As a leader are you creating a sense of purpose?
Making sure your staff understand the purpose of your organisation is crucial to getting them to stay, according to a Gallup poll at the end of last year.
So, how do you create a sense of purpose in your organisation? Here are five things you can do to create that sense of purpose in your organisations and teams.
- Keep it simple
Having a straight-forward goal and purpose is important. Jim Collin’s idea of a Big Hairy Audacious Goal (BHAG) is well-known and helps focus on what is important. Just to give you an idea of a BHAG here are two practical examples. Here is Amazon’s BHAG “Our vision is to be earth’s most customer centric company; to build a place where people can come to find and discover anything they might want to buy online”. Everything they do from making the on-line experience one simple “click” through to their policy on returns keeps you coming back as a customer. Google also has a straight-forward mission statement too – “To organise the world’s information and make it universally accessible and useful’. Both mission statements and goals s are succinct.
- Create a great working environment
It sounds obvious, but if your staff are in a suffocating workplace environment, rather than a comfortable work place with ambient temperatures and good desk space, then it can leave them feeling lethargic and not giving their best. Their focus, and their conversations with colleagues, is likely to be about their uncomfortable conditions rather than what they want to and can achieve for the organisation.
- Engage and be accountable
Getting your staff excited about purpose is one thing but delivering it is quite another. Organisations with good opportunities for staff to contribute their ideas and share their views constructively are more accountable and means that any radical change you need to adopt to achieve your mission is more likely to be accepted. It is also important that the leaders are visible and communicating regularly with their staff.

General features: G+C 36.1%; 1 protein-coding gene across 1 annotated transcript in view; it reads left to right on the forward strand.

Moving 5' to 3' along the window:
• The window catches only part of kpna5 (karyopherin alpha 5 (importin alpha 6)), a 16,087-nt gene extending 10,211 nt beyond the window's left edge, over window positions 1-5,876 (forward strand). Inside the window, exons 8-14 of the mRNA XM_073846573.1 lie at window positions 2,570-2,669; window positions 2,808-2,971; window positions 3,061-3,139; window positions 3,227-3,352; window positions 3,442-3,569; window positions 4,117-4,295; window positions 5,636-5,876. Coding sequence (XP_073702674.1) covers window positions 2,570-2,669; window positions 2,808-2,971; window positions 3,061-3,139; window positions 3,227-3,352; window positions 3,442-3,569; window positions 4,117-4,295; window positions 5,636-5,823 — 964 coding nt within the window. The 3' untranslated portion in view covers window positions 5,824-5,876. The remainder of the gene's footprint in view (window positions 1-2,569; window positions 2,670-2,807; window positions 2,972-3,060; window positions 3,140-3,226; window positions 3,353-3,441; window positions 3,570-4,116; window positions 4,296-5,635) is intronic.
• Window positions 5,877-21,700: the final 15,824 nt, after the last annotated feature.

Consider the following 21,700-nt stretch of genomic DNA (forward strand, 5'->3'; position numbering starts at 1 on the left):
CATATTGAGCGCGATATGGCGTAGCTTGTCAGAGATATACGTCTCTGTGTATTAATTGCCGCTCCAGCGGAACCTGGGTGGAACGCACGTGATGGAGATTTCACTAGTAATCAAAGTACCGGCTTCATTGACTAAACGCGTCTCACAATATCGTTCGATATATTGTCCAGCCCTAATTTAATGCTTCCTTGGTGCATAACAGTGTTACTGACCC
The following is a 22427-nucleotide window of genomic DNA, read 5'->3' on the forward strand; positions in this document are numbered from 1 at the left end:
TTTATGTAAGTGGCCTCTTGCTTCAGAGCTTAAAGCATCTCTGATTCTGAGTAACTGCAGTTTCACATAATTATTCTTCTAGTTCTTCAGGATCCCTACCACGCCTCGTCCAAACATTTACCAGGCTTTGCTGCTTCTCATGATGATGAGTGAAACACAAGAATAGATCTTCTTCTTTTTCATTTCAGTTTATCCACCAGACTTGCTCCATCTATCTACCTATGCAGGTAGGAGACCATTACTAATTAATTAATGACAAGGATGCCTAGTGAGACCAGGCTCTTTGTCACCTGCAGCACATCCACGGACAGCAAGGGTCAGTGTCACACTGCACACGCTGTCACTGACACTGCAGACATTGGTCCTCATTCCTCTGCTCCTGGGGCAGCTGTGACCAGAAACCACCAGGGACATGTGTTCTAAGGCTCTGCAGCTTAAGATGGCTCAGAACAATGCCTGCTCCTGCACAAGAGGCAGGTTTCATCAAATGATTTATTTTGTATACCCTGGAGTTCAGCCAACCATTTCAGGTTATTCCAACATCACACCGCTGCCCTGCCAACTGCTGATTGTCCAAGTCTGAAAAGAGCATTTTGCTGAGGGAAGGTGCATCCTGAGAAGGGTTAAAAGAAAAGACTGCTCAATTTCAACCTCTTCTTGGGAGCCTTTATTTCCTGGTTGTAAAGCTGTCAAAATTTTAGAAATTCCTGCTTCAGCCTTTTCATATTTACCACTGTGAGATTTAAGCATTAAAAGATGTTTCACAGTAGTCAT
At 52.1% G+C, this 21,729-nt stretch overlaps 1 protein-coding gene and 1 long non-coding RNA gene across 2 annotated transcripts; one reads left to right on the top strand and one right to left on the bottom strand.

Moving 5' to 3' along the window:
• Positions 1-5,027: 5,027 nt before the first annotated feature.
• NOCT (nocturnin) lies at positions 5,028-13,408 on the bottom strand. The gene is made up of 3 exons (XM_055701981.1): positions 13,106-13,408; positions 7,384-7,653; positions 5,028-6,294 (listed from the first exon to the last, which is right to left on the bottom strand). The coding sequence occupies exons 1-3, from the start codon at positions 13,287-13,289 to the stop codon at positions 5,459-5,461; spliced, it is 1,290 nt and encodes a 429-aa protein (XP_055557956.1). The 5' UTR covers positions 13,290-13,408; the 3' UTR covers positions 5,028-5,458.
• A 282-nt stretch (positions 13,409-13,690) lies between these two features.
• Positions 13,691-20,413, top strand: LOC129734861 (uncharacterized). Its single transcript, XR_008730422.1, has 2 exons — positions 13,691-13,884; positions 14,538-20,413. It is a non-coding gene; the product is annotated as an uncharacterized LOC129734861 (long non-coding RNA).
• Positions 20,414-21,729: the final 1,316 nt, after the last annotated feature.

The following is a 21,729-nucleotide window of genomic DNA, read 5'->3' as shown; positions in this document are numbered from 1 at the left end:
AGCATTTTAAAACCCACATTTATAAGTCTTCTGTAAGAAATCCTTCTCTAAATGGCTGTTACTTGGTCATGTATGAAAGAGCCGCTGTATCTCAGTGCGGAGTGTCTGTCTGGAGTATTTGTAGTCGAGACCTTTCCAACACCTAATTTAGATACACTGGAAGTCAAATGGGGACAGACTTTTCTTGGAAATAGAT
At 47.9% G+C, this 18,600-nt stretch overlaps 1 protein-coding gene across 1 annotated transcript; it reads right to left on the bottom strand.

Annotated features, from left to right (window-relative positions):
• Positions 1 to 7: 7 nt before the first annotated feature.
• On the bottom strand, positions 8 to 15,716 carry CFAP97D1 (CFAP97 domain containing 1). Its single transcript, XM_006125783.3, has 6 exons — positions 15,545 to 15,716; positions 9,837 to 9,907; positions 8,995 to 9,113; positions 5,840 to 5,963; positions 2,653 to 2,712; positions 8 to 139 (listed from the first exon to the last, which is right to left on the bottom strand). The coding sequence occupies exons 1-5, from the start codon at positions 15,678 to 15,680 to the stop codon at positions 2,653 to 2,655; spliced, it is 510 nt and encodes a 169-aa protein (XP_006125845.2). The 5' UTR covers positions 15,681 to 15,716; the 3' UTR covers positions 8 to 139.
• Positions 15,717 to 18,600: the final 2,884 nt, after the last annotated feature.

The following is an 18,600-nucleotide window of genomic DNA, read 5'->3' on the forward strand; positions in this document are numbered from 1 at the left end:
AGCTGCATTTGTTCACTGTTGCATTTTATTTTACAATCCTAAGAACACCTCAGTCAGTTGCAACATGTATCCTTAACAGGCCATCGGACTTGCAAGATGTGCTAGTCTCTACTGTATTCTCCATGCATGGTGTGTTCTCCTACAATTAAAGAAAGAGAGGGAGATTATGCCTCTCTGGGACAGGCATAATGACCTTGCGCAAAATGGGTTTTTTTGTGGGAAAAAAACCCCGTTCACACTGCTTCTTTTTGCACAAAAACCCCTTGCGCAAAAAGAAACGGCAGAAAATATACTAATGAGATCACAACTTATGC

- Be confident . . . but humble
According to the London Business School, the best performing companies all have an air of confidence, but this is something easier said than done. Staff will follow leaders who are confident, or even have an air of confidence, but not those who are arrogant.
Jim Collins who wrote “Good to Great” tells the story of Darwin F Smith who took over Kimberly Clark, which back in the 1970’s was a “stodgy old paper company”. Smith was a mild-mannered in-house lawyer and was made Chief Executive which some thought was an odd choice. He remained Chief Executive for 20 years and in that period he transformed the company into a leading paper-based products company beating rivals such as Procter and Gamble. Smith was described as a man who carried no airs of self-importance.
- Be prepared for an endurance test
There has been much written about “resilience” whether on an individual or organisational level.
When things are going well and your mission and strategy is working then all is well with the world. Yes, it important to take advice where the strategy and plans need to change, but also be prepared to be purposeful about pushing through things that are key to the success of the organisation.